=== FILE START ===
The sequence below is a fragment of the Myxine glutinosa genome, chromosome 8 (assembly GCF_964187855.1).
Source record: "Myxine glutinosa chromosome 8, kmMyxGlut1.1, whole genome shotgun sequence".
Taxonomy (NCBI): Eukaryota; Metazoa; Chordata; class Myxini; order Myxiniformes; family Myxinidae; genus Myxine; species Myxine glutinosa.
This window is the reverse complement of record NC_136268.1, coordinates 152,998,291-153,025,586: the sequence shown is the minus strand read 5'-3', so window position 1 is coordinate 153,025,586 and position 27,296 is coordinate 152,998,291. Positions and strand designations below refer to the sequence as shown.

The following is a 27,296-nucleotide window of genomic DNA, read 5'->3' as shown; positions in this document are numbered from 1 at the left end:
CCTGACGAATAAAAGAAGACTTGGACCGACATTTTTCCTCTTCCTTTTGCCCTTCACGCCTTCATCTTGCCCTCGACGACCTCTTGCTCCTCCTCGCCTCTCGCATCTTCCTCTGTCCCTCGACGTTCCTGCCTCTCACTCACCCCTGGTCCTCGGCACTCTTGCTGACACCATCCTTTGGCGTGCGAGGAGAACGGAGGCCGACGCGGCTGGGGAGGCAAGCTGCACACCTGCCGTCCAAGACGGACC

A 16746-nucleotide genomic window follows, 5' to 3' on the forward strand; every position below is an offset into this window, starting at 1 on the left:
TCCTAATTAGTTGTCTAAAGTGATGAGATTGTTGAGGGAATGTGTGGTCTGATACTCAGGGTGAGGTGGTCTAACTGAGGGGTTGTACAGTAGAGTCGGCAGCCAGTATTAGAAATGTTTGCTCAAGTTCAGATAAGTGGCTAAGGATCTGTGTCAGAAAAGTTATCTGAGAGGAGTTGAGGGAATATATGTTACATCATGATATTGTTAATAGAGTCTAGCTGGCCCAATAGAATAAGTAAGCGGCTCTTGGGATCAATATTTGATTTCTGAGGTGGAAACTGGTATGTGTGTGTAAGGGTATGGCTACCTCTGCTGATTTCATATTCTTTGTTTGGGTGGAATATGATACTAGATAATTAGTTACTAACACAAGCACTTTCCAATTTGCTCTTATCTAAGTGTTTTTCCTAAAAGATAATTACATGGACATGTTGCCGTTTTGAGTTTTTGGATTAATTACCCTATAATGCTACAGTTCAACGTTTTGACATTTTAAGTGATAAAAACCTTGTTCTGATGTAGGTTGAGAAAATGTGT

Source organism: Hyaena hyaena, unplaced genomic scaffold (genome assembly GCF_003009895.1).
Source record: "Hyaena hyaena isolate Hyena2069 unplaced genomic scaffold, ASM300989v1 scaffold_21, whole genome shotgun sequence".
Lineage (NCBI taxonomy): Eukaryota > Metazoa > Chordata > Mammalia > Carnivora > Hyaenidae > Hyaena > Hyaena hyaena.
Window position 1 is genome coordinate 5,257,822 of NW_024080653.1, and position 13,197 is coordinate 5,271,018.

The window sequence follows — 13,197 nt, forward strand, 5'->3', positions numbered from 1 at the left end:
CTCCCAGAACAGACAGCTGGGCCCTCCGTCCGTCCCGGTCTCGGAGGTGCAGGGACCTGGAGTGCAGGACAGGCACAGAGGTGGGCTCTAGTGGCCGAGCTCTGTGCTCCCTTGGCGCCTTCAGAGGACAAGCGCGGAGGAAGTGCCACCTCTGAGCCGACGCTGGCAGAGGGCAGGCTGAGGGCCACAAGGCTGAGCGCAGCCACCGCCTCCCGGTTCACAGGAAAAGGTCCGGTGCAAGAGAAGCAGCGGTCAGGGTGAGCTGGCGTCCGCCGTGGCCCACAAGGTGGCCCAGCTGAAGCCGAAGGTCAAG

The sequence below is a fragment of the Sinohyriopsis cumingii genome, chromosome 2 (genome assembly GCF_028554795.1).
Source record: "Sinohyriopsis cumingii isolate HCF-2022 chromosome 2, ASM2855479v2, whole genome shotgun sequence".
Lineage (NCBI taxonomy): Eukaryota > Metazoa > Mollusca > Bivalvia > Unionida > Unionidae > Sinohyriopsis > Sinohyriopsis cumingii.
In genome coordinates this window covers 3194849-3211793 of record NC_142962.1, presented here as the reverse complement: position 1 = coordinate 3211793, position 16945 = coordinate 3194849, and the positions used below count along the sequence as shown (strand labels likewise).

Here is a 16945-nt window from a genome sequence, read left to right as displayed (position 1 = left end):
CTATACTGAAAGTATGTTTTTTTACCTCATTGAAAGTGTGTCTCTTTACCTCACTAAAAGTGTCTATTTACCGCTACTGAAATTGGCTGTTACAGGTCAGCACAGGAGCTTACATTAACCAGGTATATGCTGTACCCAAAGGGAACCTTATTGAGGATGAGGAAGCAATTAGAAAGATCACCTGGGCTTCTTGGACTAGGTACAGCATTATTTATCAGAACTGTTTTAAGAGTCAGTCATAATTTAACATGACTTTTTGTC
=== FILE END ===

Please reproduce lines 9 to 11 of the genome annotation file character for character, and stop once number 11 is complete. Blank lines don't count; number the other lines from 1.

Source organism: Hyaena hyaena, unplaced genomic scaffold (genome assembly GCF_003009895.1).
Source record: "Hyaena hyaena isolate Hyena2069 unplaced genomic scaffold, ASM300989v1 scaffold_21, whole genome shotgun sequence".
Lineage (NCBI taxonomy): Eukaryota > Metazoa > Chordata > Mammalia > Carnivora > Hyaenidae > Hyaena > Hyaena hyaena.